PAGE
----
After almost two weeks of haggling and negotiation a deal was finally reached aiming to hold global average temperature rise to, “well below 2°C”, and, “pursue efforts to limit the temperature increase to 1.5°C”. The deal contains 186 country pledges to stop the growth of greenhouse gas emissions.
Those pledges, in isolation, will miss the 1.5°C target, but the agreement also calls for countries to renew their pledges every five years. The hope is that by the second half of this century the net emissions of greenhouse gases would be zero.
Why the breakthrough?
Skilful and creative negotiation and consensus building was led by the French, and their Foreign Minister Laurent Fabius who set up a group of 20 Ministers as a Facilitators’ team. The Small Island representative on the team was James Fletcher, St Lucia’s Minister for Sustainable Development. He, along with Tine Sundtoft, Norway’s, Minister of Climate and Environment, was responsible for the theme of “Ambition”.
Small Islands are not normally powerful players in international negotiations, but at the Paris Summit, they were vocal and well-coordinated with other campaigners. Their effective and concerted campaign deserves credit for its contribution to securing the eventual outcome.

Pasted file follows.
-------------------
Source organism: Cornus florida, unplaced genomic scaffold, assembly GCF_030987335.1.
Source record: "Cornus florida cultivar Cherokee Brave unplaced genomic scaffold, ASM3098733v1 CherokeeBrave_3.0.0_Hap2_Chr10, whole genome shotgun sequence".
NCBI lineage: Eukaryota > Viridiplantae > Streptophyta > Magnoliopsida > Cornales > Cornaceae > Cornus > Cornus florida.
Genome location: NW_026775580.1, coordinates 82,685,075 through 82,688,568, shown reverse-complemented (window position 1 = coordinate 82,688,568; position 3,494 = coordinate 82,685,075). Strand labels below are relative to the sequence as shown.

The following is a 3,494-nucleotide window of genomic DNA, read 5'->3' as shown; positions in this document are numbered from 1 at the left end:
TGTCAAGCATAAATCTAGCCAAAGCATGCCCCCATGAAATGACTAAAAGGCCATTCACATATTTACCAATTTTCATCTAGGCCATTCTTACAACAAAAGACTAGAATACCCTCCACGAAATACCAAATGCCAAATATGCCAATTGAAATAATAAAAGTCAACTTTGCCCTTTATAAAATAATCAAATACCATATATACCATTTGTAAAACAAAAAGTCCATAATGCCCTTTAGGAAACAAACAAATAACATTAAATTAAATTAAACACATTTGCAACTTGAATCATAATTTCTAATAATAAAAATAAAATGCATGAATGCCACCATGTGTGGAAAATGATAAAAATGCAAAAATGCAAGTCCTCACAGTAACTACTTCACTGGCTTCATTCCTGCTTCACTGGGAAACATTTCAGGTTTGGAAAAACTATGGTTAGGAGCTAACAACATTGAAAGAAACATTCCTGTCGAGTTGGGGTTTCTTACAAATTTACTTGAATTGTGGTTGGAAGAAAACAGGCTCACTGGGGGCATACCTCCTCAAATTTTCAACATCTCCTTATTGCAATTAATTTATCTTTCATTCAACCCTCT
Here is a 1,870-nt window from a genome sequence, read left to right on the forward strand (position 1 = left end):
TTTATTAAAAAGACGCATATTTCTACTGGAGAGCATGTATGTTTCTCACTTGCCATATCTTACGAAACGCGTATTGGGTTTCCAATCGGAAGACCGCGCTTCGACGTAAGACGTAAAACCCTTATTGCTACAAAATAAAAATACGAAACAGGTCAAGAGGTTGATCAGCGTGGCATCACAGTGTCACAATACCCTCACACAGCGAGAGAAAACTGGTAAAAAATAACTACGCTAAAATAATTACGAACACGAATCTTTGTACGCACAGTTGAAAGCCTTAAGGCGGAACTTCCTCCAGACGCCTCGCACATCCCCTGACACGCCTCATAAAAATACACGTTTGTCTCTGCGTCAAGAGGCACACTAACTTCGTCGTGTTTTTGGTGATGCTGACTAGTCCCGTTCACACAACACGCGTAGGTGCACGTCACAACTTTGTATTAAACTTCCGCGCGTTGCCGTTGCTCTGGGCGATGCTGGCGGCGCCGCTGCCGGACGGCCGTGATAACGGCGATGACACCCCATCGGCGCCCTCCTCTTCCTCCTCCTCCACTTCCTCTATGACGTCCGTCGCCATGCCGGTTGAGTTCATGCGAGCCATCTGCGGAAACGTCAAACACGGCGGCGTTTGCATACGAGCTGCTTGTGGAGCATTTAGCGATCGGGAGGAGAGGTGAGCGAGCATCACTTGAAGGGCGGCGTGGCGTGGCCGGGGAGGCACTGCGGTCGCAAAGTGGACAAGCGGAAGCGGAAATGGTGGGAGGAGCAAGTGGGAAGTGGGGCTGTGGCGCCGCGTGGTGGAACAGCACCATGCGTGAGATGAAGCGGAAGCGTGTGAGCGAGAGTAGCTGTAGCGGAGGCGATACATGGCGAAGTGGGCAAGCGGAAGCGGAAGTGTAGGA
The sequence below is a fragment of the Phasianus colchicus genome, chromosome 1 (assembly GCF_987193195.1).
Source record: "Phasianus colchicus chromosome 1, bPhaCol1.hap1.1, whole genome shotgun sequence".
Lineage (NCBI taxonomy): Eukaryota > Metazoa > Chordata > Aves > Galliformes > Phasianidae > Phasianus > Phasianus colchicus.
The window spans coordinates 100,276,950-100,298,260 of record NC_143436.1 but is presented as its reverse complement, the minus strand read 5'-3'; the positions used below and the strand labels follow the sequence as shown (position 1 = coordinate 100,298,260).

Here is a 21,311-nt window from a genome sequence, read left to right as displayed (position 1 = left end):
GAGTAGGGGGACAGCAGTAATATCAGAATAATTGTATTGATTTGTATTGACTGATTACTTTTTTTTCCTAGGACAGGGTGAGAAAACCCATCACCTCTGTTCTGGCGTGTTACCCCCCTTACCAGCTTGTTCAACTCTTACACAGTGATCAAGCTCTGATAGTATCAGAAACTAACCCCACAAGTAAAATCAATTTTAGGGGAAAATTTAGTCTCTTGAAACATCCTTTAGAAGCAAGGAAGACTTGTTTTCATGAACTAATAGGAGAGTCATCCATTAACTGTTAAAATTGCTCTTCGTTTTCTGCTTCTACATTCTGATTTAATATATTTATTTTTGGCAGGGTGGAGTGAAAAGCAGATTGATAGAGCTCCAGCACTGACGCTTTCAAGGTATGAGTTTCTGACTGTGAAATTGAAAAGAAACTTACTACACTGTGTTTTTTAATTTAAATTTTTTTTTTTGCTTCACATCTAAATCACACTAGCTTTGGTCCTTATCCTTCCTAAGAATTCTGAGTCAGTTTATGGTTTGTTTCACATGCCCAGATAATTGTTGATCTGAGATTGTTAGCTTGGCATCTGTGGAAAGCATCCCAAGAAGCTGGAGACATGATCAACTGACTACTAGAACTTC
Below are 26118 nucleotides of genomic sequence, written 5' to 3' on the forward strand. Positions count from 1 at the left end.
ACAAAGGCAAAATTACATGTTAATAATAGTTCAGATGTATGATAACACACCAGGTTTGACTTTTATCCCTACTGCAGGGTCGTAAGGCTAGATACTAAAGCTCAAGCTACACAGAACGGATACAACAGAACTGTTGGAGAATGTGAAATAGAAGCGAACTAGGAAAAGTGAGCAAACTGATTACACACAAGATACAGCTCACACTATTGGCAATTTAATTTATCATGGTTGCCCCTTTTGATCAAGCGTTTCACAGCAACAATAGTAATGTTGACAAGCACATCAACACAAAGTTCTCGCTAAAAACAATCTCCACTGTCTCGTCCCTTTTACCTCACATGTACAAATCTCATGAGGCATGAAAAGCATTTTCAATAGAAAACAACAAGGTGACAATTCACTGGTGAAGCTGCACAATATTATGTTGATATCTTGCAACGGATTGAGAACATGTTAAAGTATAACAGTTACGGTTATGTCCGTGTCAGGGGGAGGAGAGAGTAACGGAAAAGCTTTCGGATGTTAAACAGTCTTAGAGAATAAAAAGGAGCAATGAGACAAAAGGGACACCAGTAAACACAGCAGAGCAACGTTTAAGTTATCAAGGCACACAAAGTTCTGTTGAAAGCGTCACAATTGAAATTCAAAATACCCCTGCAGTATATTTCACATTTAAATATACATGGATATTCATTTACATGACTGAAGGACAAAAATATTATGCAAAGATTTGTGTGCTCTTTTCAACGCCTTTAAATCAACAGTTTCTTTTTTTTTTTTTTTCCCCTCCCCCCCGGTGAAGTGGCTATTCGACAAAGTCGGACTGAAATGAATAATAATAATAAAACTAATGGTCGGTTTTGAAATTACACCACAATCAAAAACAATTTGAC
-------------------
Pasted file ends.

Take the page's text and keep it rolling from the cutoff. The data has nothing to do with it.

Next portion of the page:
The Canary’s warning
In the dim distant past, canaries were taken down the mines since they would collapse as soon as the air began getting poisonous. This way, the bird gave early-warning to the miners of the impending danger facing them. Small Islands, which are fragile and vulnerable are more quickly affected by climatic changes. They can therefore be likened to the canary in the mine.
At COP21 the rest of the world listened to, “the canary’s cry for help”, recognising its distress as foreshadowing the great danger that was looming.
This probably is one of the key underlying reasons why the elusive breakthrough eventually happened. For the first time, powerful leaders took note of the plight of little islands understanding what it signalled for their own countries’ future and that of the rest of the world.
Significance of the Paris deal
The agreement reached at COP21 is an important first step for slowing and hopefully eventually reversing the destructive path along which the world is headed. However, on its own it has no impact; it is just noble and well-meaning words.
Change will require more than obligations and commitments. A new mind-set and attitudes and concrete measures are the ingredients to reduce greenhouse gas emissions now and in the future.
This will demand our collective recognition and acceptance of the value of the environment and our commitment to conserve rather than squander, waste and abuse the precious and finite environmental resources entrusted to our generation. Every one of us has a contribution to make. Success will not be easy, and could sometimes mean that we have to reduce consumption and expectations of economic growth.
Maybe history books of the future will cite COP21 in 2015 as the occasion when the world heeded the canary, finally coming to its senses and beginning to apply the brakes on Climate Change. If so, history will also tell of the debt of gratitude owed to Small Islands for their clear and forceful warning.